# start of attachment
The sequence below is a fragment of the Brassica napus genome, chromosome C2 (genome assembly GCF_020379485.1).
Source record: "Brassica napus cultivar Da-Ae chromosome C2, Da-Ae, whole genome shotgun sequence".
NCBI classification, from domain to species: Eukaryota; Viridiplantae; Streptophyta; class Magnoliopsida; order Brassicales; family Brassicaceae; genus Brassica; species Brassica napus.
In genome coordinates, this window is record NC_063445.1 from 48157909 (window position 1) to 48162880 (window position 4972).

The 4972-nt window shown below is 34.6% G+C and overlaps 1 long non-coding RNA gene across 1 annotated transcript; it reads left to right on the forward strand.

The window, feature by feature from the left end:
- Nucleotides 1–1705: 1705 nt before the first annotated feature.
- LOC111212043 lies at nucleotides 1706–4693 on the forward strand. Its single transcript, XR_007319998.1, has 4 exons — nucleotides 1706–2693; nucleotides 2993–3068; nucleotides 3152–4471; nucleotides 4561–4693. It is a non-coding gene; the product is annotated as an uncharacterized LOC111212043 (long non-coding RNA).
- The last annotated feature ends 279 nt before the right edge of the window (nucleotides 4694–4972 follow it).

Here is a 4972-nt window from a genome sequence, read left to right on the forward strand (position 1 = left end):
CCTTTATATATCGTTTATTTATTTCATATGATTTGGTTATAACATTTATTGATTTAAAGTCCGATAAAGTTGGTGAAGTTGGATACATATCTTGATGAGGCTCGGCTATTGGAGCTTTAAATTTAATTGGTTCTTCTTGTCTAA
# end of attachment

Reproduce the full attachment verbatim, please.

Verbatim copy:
The sequence below is a fragment of the Brassica napus genome, chromosome C2 (genome assembly GCF_020379485.1).
Source record: "Brassica napus cultivar Da-Ae chromosome C2, Da-Ae, whole genome shotgun sequence".
NCBI classification, from domain to species: Eukaryota; Viridiplantae; Streptophyta; class Magnoliopsida; order Brassicales; family Brassicaceae; genus Brassica; species Brassica napus.
In genome coordinates, this window is record NC_063445.1 from 48157909 (window position 1) to 48162880 (window position 4972).

The 4972-nt window shown below is 34.6% G+C and overlaps 1 long non-coding RNA gene across 1 annotated transcript; it reads left to right on the forward strand.

The window, feature by feature from the left end:
- Nucleotides 1–1705: 1705 nt before the first annotated feature.
- LOC111212043 lies at nucleotides 1706–4693 on the forward strand. Its single transcript, XR_007319998.1, has 4 exons — nucleotides 1706–2693; nucleotides 2993–3068; nucleotides 3152–4471; nucleotides 4561–4693. It is a non-coding gene; the product is annotated as an uncharacterized LOC111212043 (long non-coding RNA).
- The last annotated feature ends 279 nt before the right edge of the window (nucleotides 4694–4972 follow it).

Here is a 4972-nt window from a genome sequence, read left to right on the forward strand (position 1 = left end):
CCTTTATATATCGTTTATTTATTTCATATGATTTGGTTATAACATTTATTGATTTAAAGTCCGATAAAGTTGGTGAAGTTGGATACATATCTTGATGAGGCTCGGCTATTGGAGCTTTAAATTTAATTGGTTCTTCTTGTCTAA